1852-54: Brown's two landmark dictionaries of Telugu
A Dictionary, Telugu and English,
explaining the colloquial style used in business and the poetical dialect, with explanations in English and in Telugu. [with:] A dictionary of the mixed dialects and foreign words used in Telugu. With an explanation of the Telugu alphabet. Madras printed at the Christian Knowledge Society's Press 1852-1854
First editions. Two works bound in one. Small 4to, 25 x 18 cm; pp.[ii, half-title], xvi, 1303, [1, blank]; [ii, half-title], xxviii, 131, [1, blank]. A very good copy bound in contemporary half calf over marbled boards; all edges marbled; neatly rebacked, boards rubbed, corners bumped.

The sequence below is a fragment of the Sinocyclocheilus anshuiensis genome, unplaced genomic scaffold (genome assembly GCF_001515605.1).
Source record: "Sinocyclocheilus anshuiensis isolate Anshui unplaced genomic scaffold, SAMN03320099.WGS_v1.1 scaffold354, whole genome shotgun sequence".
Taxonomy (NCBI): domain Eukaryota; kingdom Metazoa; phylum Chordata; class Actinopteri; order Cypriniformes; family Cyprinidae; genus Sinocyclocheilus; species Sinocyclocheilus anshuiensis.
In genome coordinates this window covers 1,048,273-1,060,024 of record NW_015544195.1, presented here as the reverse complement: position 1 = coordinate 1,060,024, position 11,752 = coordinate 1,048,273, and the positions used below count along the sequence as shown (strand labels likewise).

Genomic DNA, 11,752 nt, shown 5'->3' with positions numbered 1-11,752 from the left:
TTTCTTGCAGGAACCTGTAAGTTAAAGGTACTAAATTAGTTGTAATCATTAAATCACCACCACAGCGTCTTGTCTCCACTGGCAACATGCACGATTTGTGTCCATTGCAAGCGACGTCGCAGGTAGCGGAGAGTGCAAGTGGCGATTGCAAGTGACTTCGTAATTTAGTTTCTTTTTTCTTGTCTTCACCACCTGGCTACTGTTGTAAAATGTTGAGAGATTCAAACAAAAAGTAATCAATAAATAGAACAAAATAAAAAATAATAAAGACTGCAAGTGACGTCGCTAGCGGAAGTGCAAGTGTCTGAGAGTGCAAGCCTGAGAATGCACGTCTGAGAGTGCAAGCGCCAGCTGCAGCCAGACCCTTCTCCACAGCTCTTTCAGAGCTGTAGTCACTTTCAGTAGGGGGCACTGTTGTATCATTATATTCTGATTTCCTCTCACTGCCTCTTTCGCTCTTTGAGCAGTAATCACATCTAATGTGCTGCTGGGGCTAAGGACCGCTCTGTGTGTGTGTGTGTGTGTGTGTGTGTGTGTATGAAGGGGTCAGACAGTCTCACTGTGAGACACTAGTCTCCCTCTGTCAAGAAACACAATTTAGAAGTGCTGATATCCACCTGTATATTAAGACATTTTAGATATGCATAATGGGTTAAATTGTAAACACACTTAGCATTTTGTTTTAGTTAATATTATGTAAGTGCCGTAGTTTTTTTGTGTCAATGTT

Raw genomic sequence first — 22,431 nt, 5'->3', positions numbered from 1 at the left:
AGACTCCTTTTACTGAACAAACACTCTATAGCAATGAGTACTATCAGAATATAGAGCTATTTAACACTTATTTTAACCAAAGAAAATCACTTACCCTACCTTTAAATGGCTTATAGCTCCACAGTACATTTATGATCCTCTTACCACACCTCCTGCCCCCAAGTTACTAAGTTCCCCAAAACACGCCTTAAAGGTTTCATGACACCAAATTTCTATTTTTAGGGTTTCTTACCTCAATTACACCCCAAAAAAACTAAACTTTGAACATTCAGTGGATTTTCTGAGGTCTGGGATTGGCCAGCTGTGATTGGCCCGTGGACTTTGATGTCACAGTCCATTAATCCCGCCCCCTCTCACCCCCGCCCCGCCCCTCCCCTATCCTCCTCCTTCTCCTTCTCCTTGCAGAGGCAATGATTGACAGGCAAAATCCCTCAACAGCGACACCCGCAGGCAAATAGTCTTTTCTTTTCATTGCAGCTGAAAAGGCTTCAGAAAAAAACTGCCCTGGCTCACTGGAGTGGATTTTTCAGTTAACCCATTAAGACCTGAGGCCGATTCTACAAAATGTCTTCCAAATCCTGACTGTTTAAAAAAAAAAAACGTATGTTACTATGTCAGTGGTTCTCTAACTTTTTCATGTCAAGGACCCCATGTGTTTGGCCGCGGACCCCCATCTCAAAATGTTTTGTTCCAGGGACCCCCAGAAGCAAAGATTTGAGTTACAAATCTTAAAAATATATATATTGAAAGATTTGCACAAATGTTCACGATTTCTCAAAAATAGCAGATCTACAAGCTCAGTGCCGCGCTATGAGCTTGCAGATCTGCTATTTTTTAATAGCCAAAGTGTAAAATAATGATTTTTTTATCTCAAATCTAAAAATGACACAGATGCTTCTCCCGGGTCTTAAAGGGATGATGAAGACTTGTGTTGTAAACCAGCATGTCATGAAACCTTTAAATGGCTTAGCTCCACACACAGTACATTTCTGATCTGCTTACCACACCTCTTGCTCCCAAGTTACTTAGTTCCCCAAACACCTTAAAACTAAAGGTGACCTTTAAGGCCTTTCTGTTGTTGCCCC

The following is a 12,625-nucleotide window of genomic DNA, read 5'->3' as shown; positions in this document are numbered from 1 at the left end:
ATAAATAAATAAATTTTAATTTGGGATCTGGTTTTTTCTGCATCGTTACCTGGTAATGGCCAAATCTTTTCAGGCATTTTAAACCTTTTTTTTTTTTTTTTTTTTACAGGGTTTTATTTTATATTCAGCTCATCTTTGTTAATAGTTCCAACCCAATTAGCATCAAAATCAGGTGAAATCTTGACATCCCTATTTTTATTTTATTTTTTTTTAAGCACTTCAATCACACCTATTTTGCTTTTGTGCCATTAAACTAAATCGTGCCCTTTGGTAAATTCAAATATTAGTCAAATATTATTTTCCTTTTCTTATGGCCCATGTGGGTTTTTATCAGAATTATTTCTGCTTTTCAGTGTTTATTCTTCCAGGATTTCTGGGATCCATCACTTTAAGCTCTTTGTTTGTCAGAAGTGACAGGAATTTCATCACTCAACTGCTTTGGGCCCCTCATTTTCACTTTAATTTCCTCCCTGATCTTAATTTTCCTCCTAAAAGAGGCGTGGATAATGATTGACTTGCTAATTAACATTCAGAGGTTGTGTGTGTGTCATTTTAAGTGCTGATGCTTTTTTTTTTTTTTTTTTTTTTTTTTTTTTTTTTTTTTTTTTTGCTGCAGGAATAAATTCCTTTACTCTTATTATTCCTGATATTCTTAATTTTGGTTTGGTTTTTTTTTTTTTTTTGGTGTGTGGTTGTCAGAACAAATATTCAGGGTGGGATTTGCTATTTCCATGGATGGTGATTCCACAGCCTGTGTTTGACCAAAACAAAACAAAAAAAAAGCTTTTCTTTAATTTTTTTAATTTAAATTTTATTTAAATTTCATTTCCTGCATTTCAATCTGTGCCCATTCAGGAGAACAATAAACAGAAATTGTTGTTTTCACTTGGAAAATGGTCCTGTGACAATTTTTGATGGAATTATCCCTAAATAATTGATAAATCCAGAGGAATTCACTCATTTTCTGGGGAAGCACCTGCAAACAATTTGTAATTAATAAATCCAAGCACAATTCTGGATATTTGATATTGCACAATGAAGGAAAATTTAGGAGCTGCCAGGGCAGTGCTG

Brown was able to support a 'college' of pandits to assist him in the preparation of his linguistic works and editions of Telugu literature, thanks to his lucrative position as Postmaster General of Madras. In the preface to the first work he describes the wide range of lexical sources he encountered during his twelve years as a magistrate: "I had intercourse with all classes, from the learned pandit or raja, to the illiterate prosecutor or prisoner. Tradesmen, doctors, hunters and sailors, poets and painters all became my instructors as they fell in my way". The second work, intended as a supplement to the dictionary, focuses on loan words in contemporary Telugu: "The long continued dominion of the Musulmans introduced many foreign words into the various Hindu languages. Thus the modern Telugu contains a variety of Persian and Arabic expressions. In later years, some English words have crept into use". Despite his apparent disdain for such alien vocabulary and the casual nature of colloquial Telugu, Brown was at pains to document both literary and contemporary Telugu.